Jason's Untimely Thoughts

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Pool Observations

with 2 comments

Over the past few weeks I think I’ve become to have a little greater appreciation for the difficulties those in poverty can face when trying to climb out.  Hanging out at the country club pool every day for two hours allows you grand perspective, it seems.  Who knew?

I first really started thinking about it after a United Way meeting.  Results from a survey were presented, some of which indicated that cost of medical bills was thought to be a major factor among those facing poverty.  I’m sure it wasn’t actually the case, but I detected nothing but shock from those in the room.  Several comments were made about how surprising that was.  No one was disputing, but several were generally surprised.  Meanwhile I was likely slack-jawed at their surprise… I couldn’t believe you could be unaware of that anymore, at least that it was possible to be driven to poverty by medical bills and situations.

Self-employed guy has a major accident.  Big bills.  Can’t work for a bit, so then thinks he can’t afford insurance.  Takes a risk, starts down a slippery slope, something else pops up.  It can be as simple as that.  Or breast cancer survivor that then loses COBRA coverage.  Good luck purchasing that new coverage.

Similarly, at least a little, with the kids no longer in school it is freaking difficult to do anything.  Anything.  Since I’m watching my money while going to the country club pool every day for two hours, I’m hesitant to have a sitter (much).  Which means a simple “Can you come over this afternoon for a meeting?” becomes unsimple.  I never fully appreciated that when scheduling the bazillions of interviews I’ve scheduled over the past 10 years.   Certainly that part is doable, but it’s hard.

Speaking of hard, it’s nice out so I think I’ll go to the pool.

Written by Jason Becking

June 30th, 2011 at 3:26 pm

Posted in Mindless Ramblings

2 Responses to 'Pool Observations'

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  1. Jason,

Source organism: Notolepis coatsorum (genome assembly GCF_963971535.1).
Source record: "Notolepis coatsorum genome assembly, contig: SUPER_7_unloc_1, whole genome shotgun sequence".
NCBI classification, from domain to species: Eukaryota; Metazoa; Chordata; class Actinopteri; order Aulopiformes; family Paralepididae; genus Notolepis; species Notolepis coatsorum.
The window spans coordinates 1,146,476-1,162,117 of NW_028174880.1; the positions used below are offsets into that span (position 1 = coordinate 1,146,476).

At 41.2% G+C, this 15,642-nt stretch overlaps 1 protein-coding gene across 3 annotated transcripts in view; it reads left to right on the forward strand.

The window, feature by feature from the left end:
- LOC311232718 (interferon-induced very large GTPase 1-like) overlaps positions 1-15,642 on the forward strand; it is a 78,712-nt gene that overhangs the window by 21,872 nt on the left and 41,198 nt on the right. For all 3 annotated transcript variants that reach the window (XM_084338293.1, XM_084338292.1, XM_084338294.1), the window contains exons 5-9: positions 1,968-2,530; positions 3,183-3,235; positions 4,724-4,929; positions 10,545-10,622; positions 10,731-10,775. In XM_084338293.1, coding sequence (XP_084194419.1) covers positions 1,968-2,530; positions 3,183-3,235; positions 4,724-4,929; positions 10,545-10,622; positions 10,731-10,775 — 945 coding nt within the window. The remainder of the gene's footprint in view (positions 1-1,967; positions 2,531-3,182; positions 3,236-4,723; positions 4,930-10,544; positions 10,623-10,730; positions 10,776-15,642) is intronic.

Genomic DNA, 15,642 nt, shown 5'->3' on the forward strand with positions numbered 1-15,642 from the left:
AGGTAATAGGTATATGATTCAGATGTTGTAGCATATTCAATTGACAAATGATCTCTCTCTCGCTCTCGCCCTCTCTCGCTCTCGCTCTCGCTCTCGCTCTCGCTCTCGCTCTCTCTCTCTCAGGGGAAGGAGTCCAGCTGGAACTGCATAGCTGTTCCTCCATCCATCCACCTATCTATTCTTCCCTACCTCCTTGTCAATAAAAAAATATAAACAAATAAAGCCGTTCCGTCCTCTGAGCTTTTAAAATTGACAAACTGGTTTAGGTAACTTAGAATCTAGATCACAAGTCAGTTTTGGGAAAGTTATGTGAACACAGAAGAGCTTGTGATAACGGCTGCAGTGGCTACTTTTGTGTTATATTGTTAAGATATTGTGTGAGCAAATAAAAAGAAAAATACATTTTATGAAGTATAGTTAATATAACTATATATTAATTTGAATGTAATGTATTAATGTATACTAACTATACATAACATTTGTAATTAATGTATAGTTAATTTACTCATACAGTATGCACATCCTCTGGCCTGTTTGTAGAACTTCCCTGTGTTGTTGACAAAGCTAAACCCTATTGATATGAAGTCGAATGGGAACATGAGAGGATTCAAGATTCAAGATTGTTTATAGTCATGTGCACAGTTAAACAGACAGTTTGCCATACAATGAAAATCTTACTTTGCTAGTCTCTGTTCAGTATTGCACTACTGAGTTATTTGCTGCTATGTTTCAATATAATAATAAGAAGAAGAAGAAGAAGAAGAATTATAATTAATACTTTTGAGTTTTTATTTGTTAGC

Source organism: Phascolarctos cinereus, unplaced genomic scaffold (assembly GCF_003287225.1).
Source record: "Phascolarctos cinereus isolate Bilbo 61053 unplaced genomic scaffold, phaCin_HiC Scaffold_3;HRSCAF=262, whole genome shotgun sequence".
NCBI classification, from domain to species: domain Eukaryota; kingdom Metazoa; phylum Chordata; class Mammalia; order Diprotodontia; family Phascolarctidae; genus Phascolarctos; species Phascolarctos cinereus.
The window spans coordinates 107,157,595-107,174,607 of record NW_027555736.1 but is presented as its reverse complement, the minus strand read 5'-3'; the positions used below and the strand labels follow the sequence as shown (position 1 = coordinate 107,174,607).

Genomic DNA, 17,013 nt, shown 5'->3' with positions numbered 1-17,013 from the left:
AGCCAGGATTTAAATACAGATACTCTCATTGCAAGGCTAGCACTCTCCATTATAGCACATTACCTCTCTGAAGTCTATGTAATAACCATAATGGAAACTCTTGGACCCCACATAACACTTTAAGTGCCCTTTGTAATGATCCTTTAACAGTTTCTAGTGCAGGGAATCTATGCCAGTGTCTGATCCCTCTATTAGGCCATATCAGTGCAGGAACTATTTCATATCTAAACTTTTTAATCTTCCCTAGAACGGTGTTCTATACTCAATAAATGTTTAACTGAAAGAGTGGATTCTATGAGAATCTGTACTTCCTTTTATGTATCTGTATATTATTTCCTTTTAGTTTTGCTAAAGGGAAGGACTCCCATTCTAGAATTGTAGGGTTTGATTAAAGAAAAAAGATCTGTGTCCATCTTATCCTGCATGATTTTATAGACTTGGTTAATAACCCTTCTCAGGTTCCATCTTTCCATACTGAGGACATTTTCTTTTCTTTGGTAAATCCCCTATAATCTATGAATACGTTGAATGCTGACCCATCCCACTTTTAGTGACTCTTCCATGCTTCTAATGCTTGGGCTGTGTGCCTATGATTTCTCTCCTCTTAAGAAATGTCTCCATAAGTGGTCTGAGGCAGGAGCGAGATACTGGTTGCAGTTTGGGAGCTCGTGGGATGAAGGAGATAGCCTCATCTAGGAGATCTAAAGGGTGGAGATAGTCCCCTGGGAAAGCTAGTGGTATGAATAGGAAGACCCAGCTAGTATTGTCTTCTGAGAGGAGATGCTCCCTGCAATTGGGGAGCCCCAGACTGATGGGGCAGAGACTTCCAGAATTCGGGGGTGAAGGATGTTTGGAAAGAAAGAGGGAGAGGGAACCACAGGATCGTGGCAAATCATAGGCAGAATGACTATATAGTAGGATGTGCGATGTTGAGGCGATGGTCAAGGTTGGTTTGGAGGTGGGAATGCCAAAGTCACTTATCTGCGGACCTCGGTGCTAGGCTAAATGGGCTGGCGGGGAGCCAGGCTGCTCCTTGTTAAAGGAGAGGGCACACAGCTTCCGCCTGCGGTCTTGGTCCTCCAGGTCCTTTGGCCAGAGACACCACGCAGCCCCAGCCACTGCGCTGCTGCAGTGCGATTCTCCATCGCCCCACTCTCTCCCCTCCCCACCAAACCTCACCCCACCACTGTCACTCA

This is Ruth Gerdes in Nebraska. We emailed a little over 4 years ago. Since that time UNMC and I have gone public with my carcinoid story, and I have been overwhelmed with emails from other carcinoid patients all over the world. I never knew your Sarah, but I can tell you that every time a new carcinoid patient talks with me, I think of her. I HATE that you have lost your wife and your children their Mom. Sarah’s story gives me inspiration with each new person who contacts me. I try to honor her by making sure each patient is encouraged to look beyond one Doctor, or group of Doctor’s. It especially motivates me when I know that young familes like yours will be impacted.

    I also make darn sure that the new patient and their family ask the questions about ICU hours and visiting. Again it motivates me to give them questions to ask that are critical. You have it nailed, those ICU rules are totally archaic and should be banned.

    Shame on those professionals who did not behave like professionals for Sarah, and for your family.

    There is something that draws me back to your blog every now and then. Mostly it is when a young carcinoid patient contacts me, and I want to make sure I give them all things that can happen, as well as the positives. I try very hard to honor Sarah in that way, and do good for another young family who is dealing with this disease.

    Hug those children tight, and please let them know that many of us who are carcinoid patients wish that they had not gotten robbed of their Mother.

    Ruth Gerdes


    10 Jul 11 at 5:43 pm

  2. Ruth,

    I’m sorry, I’m just now seeing (and approving) this comment. I appreciate this very much. It’s absolutely critical that new carcinoids receive all the info and tips they can, as we were lucky to early on as well.

    Good for you,


    Jason Becking

    17 Aug 11 at 9:46 pm

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